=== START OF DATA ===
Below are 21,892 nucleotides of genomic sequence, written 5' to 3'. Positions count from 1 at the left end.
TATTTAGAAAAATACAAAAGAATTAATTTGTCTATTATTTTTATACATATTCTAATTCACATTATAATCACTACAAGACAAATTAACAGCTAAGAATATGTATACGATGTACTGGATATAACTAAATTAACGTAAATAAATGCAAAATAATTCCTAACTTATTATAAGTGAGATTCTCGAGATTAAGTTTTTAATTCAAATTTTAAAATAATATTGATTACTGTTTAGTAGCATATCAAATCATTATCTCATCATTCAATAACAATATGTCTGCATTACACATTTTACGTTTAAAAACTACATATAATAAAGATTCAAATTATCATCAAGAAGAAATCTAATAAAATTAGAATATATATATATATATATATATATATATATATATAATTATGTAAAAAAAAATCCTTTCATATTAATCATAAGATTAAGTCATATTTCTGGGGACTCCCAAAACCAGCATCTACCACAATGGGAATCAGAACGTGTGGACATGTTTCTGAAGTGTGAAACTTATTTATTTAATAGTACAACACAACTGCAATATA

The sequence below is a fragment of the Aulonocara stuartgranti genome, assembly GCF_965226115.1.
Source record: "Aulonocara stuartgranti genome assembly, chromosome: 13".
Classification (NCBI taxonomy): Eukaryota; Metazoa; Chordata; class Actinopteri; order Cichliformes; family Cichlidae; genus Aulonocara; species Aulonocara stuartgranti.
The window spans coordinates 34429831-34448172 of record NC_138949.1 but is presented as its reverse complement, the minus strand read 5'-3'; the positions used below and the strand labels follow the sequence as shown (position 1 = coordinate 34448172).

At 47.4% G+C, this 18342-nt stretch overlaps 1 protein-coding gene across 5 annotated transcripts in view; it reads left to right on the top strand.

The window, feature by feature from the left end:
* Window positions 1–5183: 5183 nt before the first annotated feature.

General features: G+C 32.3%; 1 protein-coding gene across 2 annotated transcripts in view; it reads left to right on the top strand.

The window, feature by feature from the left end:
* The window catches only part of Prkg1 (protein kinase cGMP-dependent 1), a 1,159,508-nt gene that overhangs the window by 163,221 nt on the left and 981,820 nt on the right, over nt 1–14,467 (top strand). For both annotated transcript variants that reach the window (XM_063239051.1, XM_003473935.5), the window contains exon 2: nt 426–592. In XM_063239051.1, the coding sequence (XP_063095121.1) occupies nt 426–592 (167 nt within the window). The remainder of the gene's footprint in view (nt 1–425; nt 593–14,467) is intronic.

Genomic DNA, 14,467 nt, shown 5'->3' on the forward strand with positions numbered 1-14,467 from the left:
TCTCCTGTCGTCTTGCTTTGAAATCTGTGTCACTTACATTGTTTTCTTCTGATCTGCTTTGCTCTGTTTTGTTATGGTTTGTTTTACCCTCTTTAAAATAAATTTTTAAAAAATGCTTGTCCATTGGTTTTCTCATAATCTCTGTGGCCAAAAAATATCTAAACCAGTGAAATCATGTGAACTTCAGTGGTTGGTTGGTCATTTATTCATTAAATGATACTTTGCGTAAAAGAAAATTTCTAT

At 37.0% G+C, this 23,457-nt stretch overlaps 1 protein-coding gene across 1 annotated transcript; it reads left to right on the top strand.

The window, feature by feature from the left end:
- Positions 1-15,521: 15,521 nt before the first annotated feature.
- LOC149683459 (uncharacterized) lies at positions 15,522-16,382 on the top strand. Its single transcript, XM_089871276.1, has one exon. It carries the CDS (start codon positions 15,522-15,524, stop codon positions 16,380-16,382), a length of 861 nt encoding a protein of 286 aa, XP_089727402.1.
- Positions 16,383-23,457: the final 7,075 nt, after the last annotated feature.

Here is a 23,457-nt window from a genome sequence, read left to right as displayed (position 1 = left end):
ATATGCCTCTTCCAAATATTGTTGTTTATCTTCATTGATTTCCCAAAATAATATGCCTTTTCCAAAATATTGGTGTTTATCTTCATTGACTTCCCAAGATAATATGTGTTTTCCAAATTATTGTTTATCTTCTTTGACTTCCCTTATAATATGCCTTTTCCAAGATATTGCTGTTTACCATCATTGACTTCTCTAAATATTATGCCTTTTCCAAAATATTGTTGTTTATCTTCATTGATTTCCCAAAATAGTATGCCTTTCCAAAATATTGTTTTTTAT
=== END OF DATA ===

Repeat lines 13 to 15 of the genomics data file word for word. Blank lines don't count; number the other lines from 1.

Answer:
Genomic DNA, 14,467 nt, shown 5'->3' on the forward strand with positions numbered 1-14,467 from the left:
TCTCCTGTCGTCTTGCTTTGAAATCTGTGTCACTTACATTGTTTTCTTCTGATCTGCTTTGCTCTGTTTTGTTATGGTTTGTTTTACCCTCTTTAAAATAAATTTTTAAAAAATGCTTGTCCATTGGTTTTCTCATAATCTCTGTGGCCAAAAAATATCTAAACCAGTGAAATCATGTGAACTTCAGTGGTTGGTTGGTCATTTATTCATTAAATGATACTTTGCGTAAAAGAAAATTTCTAT

At 37.0% G+C, this 23,457-nt stretch overlaps 1 protein-coding gene across 1 annotated transcript; it reads left to right on the top strand.